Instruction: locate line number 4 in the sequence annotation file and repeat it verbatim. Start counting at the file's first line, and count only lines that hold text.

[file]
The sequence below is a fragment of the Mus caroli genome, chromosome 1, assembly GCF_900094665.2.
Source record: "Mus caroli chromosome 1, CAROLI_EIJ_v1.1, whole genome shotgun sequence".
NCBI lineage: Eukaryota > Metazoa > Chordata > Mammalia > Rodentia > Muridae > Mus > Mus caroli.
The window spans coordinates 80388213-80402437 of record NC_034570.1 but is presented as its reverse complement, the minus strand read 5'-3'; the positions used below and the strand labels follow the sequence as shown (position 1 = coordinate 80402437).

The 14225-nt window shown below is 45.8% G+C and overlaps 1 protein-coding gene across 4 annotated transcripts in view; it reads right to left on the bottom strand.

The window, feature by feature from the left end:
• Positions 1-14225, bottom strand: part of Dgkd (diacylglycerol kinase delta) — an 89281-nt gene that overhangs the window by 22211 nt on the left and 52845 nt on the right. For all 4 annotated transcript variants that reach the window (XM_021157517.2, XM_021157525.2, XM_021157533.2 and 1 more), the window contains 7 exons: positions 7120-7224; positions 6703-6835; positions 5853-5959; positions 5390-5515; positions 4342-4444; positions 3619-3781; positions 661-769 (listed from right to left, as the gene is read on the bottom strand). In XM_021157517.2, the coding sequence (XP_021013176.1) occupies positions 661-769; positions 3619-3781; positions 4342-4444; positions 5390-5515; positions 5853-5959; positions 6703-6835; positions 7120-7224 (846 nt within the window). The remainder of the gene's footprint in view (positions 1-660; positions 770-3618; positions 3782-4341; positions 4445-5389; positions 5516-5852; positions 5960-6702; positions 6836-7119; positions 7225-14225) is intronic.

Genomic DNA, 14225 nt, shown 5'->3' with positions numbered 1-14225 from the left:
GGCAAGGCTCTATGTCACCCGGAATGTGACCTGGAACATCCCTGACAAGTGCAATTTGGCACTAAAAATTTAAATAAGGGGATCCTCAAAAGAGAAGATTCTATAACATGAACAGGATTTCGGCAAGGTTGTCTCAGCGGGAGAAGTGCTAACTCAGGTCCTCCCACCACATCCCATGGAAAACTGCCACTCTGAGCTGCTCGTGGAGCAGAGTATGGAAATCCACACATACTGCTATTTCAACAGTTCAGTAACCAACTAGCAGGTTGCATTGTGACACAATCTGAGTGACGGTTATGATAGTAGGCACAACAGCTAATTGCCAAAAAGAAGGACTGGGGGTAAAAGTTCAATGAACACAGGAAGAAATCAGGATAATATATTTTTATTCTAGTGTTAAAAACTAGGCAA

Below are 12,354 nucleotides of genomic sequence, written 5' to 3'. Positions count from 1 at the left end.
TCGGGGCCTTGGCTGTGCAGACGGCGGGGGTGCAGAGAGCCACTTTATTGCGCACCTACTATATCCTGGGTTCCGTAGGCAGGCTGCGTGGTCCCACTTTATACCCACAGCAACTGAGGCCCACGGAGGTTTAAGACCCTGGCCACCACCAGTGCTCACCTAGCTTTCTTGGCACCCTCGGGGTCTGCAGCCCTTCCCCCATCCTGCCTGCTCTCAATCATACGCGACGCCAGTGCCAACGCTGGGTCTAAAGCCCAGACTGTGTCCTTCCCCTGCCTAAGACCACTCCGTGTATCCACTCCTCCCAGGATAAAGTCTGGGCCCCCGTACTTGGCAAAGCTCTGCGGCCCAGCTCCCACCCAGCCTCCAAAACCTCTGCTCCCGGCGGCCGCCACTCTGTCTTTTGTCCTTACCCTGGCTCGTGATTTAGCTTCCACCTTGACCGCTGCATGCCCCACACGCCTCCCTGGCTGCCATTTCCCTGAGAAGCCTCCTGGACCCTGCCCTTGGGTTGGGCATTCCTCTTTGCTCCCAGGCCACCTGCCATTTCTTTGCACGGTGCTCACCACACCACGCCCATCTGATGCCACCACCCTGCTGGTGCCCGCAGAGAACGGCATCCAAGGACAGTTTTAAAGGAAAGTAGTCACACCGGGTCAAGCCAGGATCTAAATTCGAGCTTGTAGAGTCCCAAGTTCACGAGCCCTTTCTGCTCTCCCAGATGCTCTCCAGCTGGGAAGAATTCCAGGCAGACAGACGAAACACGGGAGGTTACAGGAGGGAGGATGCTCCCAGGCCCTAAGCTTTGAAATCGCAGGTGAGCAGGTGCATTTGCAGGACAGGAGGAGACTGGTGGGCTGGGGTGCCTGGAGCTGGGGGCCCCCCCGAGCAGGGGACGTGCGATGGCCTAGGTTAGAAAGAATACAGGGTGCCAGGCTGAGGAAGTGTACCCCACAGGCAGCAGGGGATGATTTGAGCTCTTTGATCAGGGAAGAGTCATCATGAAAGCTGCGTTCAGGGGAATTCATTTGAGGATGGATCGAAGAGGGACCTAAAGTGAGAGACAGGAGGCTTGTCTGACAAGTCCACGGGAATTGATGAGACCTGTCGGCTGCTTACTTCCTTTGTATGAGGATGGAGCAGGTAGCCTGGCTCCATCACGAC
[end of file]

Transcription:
The window spans coordinates 80388213-80402437 of record NC_034570.1 but is presented as its reverse complement, the minus strand read 5'-3'; the positions used below and the strand labels follow the sequence as shown (position 1 = coordinate 80402437).